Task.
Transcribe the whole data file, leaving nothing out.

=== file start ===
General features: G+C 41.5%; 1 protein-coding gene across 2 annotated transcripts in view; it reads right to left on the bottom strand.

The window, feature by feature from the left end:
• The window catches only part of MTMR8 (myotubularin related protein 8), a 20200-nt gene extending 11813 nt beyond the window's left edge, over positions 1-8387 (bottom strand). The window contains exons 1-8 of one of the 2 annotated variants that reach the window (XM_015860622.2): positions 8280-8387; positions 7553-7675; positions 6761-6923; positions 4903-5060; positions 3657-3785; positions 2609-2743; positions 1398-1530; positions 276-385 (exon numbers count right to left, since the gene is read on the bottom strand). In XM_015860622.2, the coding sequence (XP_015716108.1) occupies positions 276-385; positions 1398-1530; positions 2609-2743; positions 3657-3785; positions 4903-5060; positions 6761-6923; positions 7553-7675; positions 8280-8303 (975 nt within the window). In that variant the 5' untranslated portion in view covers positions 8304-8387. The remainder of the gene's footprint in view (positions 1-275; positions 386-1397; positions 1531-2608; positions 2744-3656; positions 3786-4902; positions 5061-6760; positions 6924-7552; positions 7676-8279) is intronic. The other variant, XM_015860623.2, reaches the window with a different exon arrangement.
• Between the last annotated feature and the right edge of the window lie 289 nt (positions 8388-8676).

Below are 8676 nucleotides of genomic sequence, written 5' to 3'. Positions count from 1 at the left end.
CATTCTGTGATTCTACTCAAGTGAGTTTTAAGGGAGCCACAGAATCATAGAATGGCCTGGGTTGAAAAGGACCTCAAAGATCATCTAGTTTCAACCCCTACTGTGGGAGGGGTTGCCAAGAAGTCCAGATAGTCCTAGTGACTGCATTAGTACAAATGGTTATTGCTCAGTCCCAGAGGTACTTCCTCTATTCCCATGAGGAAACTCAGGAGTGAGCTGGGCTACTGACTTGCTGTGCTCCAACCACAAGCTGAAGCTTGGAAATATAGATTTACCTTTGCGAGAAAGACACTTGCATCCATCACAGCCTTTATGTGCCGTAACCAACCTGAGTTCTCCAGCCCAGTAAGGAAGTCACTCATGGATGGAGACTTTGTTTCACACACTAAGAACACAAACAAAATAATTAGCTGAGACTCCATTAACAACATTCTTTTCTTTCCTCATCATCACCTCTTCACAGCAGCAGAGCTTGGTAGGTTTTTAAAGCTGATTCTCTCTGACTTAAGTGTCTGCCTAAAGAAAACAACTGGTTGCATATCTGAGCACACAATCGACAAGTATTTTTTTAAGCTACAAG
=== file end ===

General features: G+C 41.5%; 1 protein-coding gene across 2 annotated transcripts in view; it reads right to left on the bottom strand.

The window, feature by feature from the left end:
• The window catches only part of MTMR8 (myotubularin related protein 8), a 20200-nt gene extending 11813 nt beyond the window's left edge, over positions 1-8387 (bottom strand). The window contains exons 1-8 of one of the 2 annotated variants that reach the window (XM_015860622.2): positions 8280-8387; positions 7553-7675; positions 6761-6923; positions 4903-5060; positions 3657-3785; positions 2609-2743; positions 1398-1530; positions 276-385 (exon numbers count right to left, since the gene is read on the bottom strand). In XM_015860622.2, the coding sequence (XP_015716108.1) occupies positions 276-385; positions 1398-1530; positions 2609-2743; positions 3657-3785; positions 4903-5060; positions 6761-6923; positions 7553-7675; positions 8280-8303 (975 nt within the window). In that variant the 5' untranslated portion in view covers positions 8304-8387. The remainder of the gene's footprint in view (positions 1-275; positions 386-1397; positions 1531-2608; positions 2744-3656; positions 3786-4902; positions 5061-6760; positions 6924-7552; positions 7676-8279) is intronic. The other variant, XM_015860623.2, reaches the window with a different exon arrangement.
• Between the last annotated feature and the right edge of the window lie 289 nt (positions 8388-8676).

Below are 8676 nucleotides of genomic sequence, written 5' to 3'. Positions count from 1 at the left end.
CATTCTGTGATTCTACTCAAGTGAGTTTTAAGGGAGCCACAGAATCATAGAATGGCCTGGGTTGAAAAGGACCTCAAAGATCATCTAGTTTCAACCCCTACTGTGGGAGGGGTTGCCAAGAAGTCCAGATAGTCCTAGTGACTGCATTAGTACAAATGGTTATTGCTCAGTCCCAGAGGTACTTCCTCTATTCCCATGAGGAAACTCAGGAGTGAGCTGGGCTACTGACTTGCTGTGCTCCAACCACAAGCTGAAGCTTGGAAATATAGATTTACCTTTGCGAGAAAGACACTTGCATCCATCACAGCCTTTATGTGCCGTAACCAACCTGAGTTCTCCAGCCCAGTAAGGAAGTCACTCATGGATGGAGACTTTGTTTCACACACTAAGAACACAAACAAAATAATTAGCTGAGACTCCATTAACAACATTCTTTTCTTTCCTCATCATCACCTCTTCACAGCAGCAGAGCTTGGTAGGTTTTTAAAGCTGATTCTCTCTGACTTAAGTGTCTGCCTAAAGAAAACAACTGGTTGCATATCTGAGCACACAATCGACAAGTATTTTTTTAAGCTACAAG